How Cybersecurity and Physical Security Can Converge
The White House recently declared October 2021 as Cybersecurity Awareness Month. This has come after multiple high-profile attacks on fuel pipelines, police departments, food suppliers, hospitals, and other vital infrastructure and essential services. In his statement, the president points out how cyberattacks can have real-world consequences, potentially endangering not only the livelihoods of Americans but their lives.
In the past, physical security and cybersecurity were operated by separate systems. At one point, organizations had no choice but to treat these functions separately because the technology to integrate them did not yet exist. Today, the technology to converge physical security and cybersecurity exists, but few organizations have taken the steps to do so. However, according to one expert, there is little hope for securing either the online or the physical domain if each remains separate from one another.
Why Is Convergence Important?
The possible attack surface, i.e., vulnerable points in infrastructure, is much larger today than it was even ten years ago because of the rise over the last decade of the Internet of Things. This is a collective term that refers to electronic devices other than computers with the capability to connect to the internet. When most people think of IoT, they think of mobile communication devices, such as tablets and smart phones. However, it covers a much wider range of devices, including security cameras, motion sensors, and even security barriers that can be operated remotely, such as Delta Scientific’s DSC720-1M Tall High-Security Bollards.
Potentially, without adequate cybersecurity countermeasures, any IP-enabled security device could be compromised. This could allow unauthorized control of security barriers, which could be opened to facilitate an attack by armed pedestrians or with vehicles, allowing easy access to the now-vulnerable facility.
What Steps Are Involved in Convergence?
There are several steps involved in the convergence of physical security and cybersecurity. The following is not a comprehensive guide but rather an overview of some of the most important steps.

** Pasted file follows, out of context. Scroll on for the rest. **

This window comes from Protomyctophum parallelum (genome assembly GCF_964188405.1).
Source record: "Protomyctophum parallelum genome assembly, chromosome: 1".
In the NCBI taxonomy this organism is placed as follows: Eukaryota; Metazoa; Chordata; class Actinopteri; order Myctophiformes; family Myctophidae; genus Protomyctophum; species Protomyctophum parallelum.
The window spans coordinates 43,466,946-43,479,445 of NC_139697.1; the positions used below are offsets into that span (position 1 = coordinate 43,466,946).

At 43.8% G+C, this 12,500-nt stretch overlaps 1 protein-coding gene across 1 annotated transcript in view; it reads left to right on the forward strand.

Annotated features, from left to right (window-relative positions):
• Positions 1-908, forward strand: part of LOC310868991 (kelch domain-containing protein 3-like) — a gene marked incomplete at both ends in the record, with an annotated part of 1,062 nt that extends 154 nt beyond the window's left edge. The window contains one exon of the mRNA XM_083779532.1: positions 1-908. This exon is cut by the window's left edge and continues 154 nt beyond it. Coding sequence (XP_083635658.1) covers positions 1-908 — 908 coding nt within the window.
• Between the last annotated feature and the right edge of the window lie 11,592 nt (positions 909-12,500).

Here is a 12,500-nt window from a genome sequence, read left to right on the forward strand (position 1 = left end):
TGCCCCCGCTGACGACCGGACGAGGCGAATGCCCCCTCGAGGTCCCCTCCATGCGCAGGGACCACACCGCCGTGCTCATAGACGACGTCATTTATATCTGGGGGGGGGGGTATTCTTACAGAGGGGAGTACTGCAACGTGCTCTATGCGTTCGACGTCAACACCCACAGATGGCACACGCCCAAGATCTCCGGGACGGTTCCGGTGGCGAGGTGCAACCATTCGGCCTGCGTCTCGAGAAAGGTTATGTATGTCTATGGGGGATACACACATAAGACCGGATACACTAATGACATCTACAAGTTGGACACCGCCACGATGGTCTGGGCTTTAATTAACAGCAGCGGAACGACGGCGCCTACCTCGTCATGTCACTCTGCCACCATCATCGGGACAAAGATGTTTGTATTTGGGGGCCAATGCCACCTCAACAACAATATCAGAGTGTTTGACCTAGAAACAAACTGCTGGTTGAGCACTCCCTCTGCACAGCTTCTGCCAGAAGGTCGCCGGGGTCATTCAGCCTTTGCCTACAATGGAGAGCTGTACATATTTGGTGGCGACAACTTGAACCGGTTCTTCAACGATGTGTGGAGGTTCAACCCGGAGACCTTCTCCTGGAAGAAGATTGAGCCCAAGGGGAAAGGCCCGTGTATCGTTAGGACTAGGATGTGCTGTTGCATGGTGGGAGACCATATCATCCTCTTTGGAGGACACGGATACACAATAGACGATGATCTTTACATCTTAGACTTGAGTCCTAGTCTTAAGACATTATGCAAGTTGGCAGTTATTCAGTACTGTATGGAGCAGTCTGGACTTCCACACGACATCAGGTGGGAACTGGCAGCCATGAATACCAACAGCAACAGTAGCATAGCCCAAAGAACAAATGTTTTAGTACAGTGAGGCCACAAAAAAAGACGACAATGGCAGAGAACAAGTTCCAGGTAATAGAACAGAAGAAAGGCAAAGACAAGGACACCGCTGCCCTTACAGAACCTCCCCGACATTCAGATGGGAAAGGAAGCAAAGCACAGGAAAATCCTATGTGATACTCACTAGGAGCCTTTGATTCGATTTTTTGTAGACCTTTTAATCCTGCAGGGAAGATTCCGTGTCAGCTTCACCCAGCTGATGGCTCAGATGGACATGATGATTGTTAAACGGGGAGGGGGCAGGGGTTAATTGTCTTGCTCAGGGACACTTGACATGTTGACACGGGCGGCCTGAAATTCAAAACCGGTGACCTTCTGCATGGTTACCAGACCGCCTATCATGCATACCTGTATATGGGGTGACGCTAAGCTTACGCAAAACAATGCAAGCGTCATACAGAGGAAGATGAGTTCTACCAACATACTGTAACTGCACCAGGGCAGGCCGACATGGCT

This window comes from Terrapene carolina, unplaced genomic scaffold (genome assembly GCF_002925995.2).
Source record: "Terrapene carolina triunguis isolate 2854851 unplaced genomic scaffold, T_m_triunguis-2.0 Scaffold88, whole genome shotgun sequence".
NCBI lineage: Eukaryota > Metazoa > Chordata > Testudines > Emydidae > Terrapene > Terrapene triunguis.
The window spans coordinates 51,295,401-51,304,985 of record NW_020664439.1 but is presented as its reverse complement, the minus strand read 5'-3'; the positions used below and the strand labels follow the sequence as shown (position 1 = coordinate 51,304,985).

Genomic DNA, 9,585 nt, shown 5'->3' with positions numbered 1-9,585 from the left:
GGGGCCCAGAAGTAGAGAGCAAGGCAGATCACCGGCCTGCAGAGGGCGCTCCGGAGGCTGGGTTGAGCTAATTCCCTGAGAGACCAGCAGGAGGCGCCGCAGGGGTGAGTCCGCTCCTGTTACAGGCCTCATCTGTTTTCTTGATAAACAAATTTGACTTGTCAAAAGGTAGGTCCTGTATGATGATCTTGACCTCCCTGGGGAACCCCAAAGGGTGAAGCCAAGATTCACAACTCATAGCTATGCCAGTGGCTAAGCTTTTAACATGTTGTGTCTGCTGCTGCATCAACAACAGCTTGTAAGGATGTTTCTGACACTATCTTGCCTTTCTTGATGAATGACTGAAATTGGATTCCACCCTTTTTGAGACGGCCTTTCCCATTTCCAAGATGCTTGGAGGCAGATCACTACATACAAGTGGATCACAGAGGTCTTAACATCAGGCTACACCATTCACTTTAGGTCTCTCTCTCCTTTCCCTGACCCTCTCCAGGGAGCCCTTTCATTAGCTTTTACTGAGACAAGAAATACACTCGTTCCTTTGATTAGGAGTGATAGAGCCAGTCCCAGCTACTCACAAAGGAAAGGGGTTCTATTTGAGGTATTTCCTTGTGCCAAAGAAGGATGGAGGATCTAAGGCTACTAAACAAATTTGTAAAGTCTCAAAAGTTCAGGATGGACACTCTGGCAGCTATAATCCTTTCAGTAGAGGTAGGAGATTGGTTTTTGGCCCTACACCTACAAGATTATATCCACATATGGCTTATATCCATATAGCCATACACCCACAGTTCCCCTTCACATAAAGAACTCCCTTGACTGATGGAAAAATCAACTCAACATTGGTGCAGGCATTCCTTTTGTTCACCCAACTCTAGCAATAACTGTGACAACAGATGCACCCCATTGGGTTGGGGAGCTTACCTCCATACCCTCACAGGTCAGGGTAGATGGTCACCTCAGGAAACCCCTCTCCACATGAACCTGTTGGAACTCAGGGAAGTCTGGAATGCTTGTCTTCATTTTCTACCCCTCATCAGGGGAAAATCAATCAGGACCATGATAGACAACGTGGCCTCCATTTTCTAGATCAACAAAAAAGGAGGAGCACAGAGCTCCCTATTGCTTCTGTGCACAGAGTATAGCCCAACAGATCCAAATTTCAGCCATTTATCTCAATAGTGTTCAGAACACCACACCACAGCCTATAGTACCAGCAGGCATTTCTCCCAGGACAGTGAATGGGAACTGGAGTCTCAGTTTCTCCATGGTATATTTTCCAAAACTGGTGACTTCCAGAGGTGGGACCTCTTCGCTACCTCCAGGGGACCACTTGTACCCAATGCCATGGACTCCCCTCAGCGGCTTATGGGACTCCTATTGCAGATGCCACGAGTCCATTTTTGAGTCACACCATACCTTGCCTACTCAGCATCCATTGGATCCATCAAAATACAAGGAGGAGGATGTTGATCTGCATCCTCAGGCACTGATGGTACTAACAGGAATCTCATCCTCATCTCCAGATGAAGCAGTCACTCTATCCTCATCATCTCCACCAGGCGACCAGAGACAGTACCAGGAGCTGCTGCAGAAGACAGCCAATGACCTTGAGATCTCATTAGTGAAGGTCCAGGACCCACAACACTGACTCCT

- Manage Risks: You should have your system set up so that software and firmware can update automatically. Applications should be set up to support two-factor authorization for an extra layer of security. You should have a response plan to deal with security breaches and protect your building by making sure the application is deployed in redundant data centers. Network monitoring should take place at all times.
- Make Your Network Secure: This is especially important if your system was designed to be installed on your facility’s campus. Unlike cloud-based solutions designed to operate on public networks, your system may allow unauthorized inbound communication because of a lack of data-secure transmission, strong hardware security, and similar precautions.
- Manage Internal Operations: For example, restrict access to sensitive areas, such as backup storage, server rooms, and your data center. Only employees who have a reason to go to these areas as part of their job duties should have access.
To complete some of these steps, you may require the assistance of a cybersecurity company.
How Can Delta Scientific Help?
Delta Scientific may be able to offer products that help you manage internal operations, such as our security doors. We are also happy to answer any questions you may have about our products that can use the internet to operate. Typically, if you are not comfortable with this, there are other control options available, such as a closed network.
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